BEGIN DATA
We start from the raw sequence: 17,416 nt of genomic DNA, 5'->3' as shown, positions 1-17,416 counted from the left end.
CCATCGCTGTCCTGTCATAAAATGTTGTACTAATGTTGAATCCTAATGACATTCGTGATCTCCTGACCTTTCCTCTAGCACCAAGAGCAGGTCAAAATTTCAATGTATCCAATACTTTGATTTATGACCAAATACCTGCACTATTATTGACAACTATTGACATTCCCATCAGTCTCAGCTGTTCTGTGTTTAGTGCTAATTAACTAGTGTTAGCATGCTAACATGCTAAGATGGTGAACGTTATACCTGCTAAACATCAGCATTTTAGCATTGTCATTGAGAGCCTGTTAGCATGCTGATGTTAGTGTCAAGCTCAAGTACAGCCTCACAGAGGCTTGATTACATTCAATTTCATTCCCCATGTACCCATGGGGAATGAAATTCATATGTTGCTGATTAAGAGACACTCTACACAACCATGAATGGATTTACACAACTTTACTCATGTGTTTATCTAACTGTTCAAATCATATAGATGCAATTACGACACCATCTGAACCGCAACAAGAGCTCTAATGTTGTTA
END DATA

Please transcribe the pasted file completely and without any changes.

We start from the raw sequence: 17,416 nt of genomic DNA, 5'->3' as shown, positions 1-17,416 counted from the left end.
CCATCGCTGTCCTGTCATAAAATGTTGTACTAATGTTGAATCCTAATGACATTCGTGATCTCCTGACCTTTCCTCTAGCACCAAGAGCAGGTCAAAATTTCAATGTATCCAATACTTTGATTTATGACCAAATACCTGCACTATTATTGACAACTATTGACATTCCCATCAGTCTCAGCTGTTCTGTGTTTAGTGCTAATTAACTAGTGTTAGCATGCTAACATGCTAAGATGGTGAACGTTATACCTGCTAAACATCAGCATTTTAGCATTGTCATTGAGAGCCTGTTAGCATGCTGATGTTAGTGTCAAGCTCAAGTACAGCCTCACAGAGGCTTGATTACATTCAATTTCATTCCCCATGTACCCATGGGGAATGAAATTCATATGTTGCTGATTAAGAGACACTCTACACAACCATGAATGGATTTACACAACTTTACTCATGTGTTTATCTAACTGTTCAAATCATATAGATGCAATTACGACACCATCTGAACCGCAACAAGAGCTCTAATGTTGTTA